It was stupidity, of the highest order, Zelda realized. There were other words for it, too. Hubris. Arrogance. Desperation. Fear. But nothing summed it up quite like stupidity. Watching the hole open up before her, all she could think was that it had been a bad idea. A bad idea from the start. And yet, at the same time, she was absolutely convinced that this was the only option. It was this or destruction. Of course, she reflected, feeling her consciousness slip away into uncharted territory, they may be one and the same.

The first thing she saw upon waking, if waking is really the proper term for what happened, was gray. It wasn't quite black, but neither could it be considered light. It was more of a fog, deep, dark, and utterly impenetrable. For a few moments, she tried to hold her arms out, to steady herself in space, only to realize her mistake. She had no arms. She had no body to speak of. She simply was, just a consciousness without a home. For a moment, she was almost grateful that she could see nothing but gray. She imagined trying to find a center in this place. The very thought was mystifying.

She took a few moments to get her bearing, remaining surprisingly calm for a lost spirit. But she had trained for this moment; almost all her life had been spent steeling herself against shocks like this. She had braced herself for monsters and hellfire. In retrospect, empty, gray space was rather a relief.

At last, she decided that she must call out to him. Somehow. And pray that he heard. She knew that she had to speak to him now, before he escaped. That was their best chance, quite possibly their only chance.

"Are you there?" she called out, with her mind, as she had no mouth. There was no response, leaving her to suspect that merely thinking wasn't enough. Her mind strayed momentarily, towards the shields which she had put up around herself, to protect her thoughts. They were many and they were strong. Perhaps, she wondered, even she could not send a thought out through them. Maybe if she lowered them, only for a minute, just to get his attention…

No! she reminded herself. That was dangerous. What she knew of this man, and that was precious little, told her that she could not risk it, not even the slightest breach of her defenses. But what then, she asked herself, could she do to find him?

Fortunately for her, he seemed to sense her presence before she could locate his. Out of the stillness, in the empty grey, there came a sudden wisp of color. And more followed. Within moments, the figure of a man had collected itself from the shards. It was curious to see him, not only because he was an unusual looking man, but because of how she saw. Without eyes, she saw from every angle at once. She could make out a thousand different images of the same person, and yet she could not synthesize them into a whole. Instead, she could only recognize colors and blurs as she tried to understand the image.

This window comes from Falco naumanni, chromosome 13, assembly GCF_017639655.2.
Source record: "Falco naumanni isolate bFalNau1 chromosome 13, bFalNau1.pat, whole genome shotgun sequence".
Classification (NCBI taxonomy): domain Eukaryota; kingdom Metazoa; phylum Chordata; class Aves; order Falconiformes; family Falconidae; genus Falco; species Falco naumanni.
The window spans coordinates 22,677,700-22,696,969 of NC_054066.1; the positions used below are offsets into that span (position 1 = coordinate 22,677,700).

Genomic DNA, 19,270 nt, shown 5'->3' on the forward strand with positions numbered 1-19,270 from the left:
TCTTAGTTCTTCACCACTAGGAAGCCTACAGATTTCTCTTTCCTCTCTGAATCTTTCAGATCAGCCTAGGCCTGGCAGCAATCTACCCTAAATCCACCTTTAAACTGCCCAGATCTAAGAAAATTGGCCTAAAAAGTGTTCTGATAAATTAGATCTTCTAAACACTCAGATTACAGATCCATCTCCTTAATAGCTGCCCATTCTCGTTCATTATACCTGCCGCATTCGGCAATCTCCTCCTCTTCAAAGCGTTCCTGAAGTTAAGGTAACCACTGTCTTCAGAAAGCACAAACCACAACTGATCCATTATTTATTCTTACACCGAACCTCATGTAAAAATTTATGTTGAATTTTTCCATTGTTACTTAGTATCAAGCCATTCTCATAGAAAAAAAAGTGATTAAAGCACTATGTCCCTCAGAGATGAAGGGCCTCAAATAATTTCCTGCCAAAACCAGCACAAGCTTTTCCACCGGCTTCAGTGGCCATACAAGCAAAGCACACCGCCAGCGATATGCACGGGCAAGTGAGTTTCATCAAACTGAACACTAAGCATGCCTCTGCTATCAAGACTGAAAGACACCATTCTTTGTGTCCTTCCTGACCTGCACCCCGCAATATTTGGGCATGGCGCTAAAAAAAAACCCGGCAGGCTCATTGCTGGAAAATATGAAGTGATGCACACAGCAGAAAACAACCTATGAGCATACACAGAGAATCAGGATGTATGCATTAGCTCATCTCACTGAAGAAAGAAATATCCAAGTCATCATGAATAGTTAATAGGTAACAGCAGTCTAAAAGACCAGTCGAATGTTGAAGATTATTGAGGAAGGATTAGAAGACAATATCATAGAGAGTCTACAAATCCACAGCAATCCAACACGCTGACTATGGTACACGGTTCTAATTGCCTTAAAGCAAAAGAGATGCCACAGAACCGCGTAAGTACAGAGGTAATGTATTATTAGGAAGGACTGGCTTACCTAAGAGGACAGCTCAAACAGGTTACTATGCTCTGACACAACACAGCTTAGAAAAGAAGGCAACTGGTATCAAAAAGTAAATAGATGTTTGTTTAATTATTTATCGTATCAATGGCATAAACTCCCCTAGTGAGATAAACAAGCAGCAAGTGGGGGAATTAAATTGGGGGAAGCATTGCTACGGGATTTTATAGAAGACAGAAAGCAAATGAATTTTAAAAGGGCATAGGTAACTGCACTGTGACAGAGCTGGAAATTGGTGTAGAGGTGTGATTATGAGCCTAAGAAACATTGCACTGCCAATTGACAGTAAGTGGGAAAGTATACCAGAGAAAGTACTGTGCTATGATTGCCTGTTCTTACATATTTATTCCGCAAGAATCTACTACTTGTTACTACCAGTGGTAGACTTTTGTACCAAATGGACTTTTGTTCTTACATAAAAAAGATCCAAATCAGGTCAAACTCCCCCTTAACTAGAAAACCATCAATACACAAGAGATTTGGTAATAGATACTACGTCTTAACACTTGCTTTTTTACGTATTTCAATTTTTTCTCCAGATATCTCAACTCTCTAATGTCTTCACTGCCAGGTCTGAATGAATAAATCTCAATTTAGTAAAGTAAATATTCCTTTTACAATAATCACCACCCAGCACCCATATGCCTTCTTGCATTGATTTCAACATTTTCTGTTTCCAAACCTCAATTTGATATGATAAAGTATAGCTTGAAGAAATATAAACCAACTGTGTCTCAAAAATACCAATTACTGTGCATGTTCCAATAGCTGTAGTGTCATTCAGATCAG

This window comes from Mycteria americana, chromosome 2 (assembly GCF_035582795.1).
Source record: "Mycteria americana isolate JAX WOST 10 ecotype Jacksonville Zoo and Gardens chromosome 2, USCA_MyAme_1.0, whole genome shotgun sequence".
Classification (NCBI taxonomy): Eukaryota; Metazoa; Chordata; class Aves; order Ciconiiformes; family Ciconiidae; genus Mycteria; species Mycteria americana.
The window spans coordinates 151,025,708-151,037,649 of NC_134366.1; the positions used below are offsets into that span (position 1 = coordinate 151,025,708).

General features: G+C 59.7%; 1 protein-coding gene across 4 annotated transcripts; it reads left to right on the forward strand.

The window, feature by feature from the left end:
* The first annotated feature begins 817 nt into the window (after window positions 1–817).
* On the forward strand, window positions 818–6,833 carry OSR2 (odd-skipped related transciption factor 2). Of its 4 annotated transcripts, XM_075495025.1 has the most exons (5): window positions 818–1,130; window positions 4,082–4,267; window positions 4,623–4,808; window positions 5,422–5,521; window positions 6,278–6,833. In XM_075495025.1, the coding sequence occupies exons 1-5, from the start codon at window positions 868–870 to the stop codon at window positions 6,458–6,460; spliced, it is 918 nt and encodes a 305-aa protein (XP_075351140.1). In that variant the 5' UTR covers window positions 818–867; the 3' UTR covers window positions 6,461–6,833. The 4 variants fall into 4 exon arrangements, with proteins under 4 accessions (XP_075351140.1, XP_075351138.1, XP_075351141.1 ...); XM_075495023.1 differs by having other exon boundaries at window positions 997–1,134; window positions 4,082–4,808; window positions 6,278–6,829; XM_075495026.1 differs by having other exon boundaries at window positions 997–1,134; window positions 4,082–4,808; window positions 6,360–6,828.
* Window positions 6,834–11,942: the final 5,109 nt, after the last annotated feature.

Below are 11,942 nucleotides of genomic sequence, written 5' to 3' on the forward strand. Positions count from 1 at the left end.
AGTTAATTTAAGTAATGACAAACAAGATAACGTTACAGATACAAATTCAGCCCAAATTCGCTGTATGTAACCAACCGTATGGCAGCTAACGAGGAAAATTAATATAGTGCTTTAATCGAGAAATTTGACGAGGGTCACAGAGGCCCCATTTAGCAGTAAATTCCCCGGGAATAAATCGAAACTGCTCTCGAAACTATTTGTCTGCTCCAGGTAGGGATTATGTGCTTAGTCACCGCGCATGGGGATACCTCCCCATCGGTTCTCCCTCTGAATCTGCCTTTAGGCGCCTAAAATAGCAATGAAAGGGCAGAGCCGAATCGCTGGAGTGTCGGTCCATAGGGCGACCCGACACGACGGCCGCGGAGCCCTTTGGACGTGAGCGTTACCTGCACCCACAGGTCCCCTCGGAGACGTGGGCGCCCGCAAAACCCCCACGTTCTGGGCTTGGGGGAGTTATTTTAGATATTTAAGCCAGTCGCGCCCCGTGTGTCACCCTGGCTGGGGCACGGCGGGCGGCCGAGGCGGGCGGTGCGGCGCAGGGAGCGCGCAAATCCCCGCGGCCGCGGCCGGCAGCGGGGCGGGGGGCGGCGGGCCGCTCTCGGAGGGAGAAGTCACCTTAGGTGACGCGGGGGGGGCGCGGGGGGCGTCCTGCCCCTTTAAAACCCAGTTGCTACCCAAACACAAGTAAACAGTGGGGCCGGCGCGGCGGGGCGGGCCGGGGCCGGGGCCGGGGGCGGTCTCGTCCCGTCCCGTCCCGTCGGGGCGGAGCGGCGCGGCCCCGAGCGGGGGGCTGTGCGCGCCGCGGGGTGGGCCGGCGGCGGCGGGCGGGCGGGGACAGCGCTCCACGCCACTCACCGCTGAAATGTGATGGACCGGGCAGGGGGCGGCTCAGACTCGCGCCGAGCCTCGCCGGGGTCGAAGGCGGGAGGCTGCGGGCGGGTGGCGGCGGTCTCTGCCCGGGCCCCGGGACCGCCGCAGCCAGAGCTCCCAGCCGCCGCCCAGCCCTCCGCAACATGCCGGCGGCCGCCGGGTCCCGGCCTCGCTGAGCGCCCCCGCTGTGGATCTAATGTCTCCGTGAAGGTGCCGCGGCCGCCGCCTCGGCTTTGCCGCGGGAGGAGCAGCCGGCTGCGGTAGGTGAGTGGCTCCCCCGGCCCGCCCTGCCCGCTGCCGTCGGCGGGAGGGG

But just as quickly, the figure dissolved and the grey space returned. Zelda chided herself for not having taken action. She had been so close. Of course, she knew, her actions were fairly limited when she had no body.

Suddenly, she felt something grab hold of her. She wasn't sure how it happened, but she had the curious sense of being compressed and made whole in the process. She opened her eyes again, shocked to realize that she did, in fact, have eyes. She had a body.

"How?" she asked, vaguely, barely expecting an answer.

"I've had far too long to practice," he answered drily.

"I don't understand," she answered, blinking quickly. It was a strange feeling, to be looking through eyes which were her own and yet foreign. Her vision was swimming slightly and the figure in front of her appeared to wobble constantly.

"Of course you don't. You send me here and you don't even know how it works, do you?"

"Who are you?" she whispered, although she felt certain that she knew the answer already.

He simply laughed bitterly. "What do you want?" he asked, "Why did you come here?" His grip on her newly made arms was tightening and she felt a sensation not too unlike pain. This new body was disconcerting, and she hoped to be back in her regular one before too long.

"If you are who I think you are, then I came to make a deal."

His face darkened. "And if you are who I think you are, then I want nothing more than to snap your puny neck."

She closed her eyes for a moment and inhaled deeply. "I expected that."

He raised his fist in apparent anger, ready to strike, but the blow never came. She opened her eyes, confused. She could see his fist, rigidly defined and clutched in anger, but the rest of him, including the arm that had held her, were melting away. He struggled for a moment, before his whole body disappeared.

So did hers.